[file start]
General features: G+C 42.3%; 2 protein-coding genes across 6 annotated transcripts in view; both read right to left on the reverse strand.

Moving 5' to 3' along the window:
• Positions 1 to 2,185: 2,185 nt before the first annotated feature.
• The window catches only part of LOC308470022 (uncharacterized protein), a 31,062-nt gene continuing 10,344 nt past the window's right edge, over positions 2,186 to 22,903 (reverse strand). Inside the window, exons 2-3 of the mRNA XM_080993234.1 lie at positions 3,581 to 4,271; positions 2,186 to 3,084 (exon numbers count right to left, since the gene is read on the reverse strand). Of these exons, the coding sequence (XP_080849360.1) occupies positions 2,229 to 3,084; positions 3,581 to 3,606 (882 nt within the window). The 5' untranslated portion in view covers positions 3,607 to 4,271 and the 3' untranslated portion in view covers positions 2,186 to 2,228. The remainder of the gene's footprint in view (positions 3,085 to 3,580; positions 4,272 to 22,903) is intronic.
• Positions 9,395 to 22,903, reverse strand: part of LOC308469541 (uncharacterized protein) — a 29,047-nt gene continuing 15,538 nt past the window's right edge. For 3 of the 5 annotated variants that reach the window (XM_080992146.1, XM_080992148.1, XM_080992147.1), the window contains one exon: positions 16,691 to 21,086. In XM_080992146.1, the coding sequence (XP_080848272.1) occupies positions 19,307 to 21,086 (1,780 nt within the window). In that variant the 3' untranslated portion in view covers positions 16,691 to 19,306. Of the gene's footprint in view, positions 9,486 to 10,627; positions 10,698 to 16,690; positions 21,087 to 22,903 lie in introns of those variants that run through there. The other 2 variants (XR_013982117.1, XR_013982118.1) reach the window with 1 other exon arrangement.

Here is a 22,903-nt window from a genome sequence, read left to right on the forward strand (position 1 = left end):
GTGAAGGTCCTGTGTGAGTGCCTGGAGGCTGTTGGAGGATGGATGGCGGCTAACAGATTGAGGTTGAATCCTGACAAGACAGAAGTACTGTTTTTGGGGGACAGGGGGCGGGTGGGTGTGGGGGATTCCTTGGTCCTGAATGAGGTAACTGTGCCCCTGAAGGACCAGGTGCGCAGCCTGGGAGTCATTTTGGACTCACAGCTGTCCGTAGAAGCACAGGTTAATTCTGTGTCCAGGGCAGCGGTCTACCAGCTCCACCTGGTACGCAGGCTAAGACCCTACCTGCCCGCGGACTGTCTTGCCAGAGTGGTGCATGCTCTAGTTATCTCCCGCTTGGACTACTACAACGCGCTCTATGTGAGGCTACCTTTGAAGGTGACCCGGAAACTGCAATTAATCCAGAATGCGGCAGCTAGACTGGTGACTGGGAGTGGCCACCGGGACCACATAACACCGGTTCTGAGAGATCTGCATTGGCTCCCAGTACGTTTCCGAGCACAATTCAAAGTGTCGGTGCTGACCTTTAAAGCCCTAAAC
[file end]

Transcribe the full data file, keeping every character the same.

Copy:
General features: G+C 42.3%; 2 protein-coding genes across 6 annotated transcripts in view; both read right to left on the reverse strand.

Moving 5' to 3' along the window:
• Positions 1 to 2,185: 2,185 nt before the first annotated feature.
• The window catches only part of LOC308470022 (uncharacterized protein), a 31,062-nt gene continuing 10,344 nt past the window's right edge, over positions 2,186 to 22,903 (reverse strand). Inside the window, exons 2-3 of the mRNA XM_080993234.1 lie at positions 3,581 to 4,271; positions 2,186 to 3,084 (exon numbers count right to left, since the gene is read on the reverse strand). Of these exons, the coding sequence (XP_080849360.1) occupies positions 2,229 to 3,084; positions 3,581 to 3,606 (882 nt within the window). The 5' untranslated portion in view covers positions 3,607 to 4,271 and the 3' untranslated portion in view covers positions 2,186 to 2,228. The remainder of the gene's footprint in view (positions 3,085 to 3,580; positions 4,272 to 22,903) is intronic.
• Positions 9,395 to 22,903, reverse strand: part of LOC308469541 (uncharacterized protein) — a 29,047-nt gene continuing 15,538 nt past the window's right edge. For 3 of the 5 annotated variants that reach the window (XM_080992146.1, XM_080992148.1, XM_080992147.1), the window contains one exon: positions 16,691 to 21,086. In XM_080992146.1, the coding sequence (XP_080848272.1) occupies positions 19,307 to 21,086 (1,780 nt within the window). In that variant the 3' untranslated portion in view covers positions 16,691 to 19,306. Of the gene's footprint in view, positions 9,486 to 10,627; positions 10,698 to 16,690; positions 21,087 to 22,903 lie in introns of those variants that run through there. The other 2 variants (XR_013982117.1, XR_013982118.1) reach the window with 1 other exon arrangement.

Here is a 22,903-nt window from a genome sequence, read left to right on the forward strand (position 1 = left end):
GTGAAGGTCCTGTGTGAGTGCCTGGAGGCTGTTGGAGGATGGATGGCGGCTAACAGATTGAGGTTGAATCCTGACAAGACAGAAGTACTGTTTTTGGGGGACAGGGGGCGGGTGGGTGTGGGGGATTCCTTGGTCCTGAATGAGGTAACTGTGCCCCTGAAGGACCAGGTGCGCAGCCTGGGAGTCATTTTGGACTCACAGCTGTCCGTAGAAGCACAGGTTAATTCTGTGTCCAGGGCAGCGGTCTACCAGCTCCACCTGGTACGCAGGCTAAGACCCTACCTGCCCGCGGACTGTCTTGCCAGAGTGGTGCATGCTCTAGTTATCTCCCGCTTGGACTACTACAACGCGCTCTATGTGAGGCTACCTTTGAAGGTGACCCGGAAACTGCAATTAATCCAGAATGCGGCAGCTAGACTGGTGACTGGGAGTGGCCACCGGGACCACATAACACCGGTTCTGAGAGATCTGCATTGGCTCCCAGTACGTTTCCGAGCACAATTCAAAGTGTCGGTGCTGACCTTTAAAGCCCTAAAC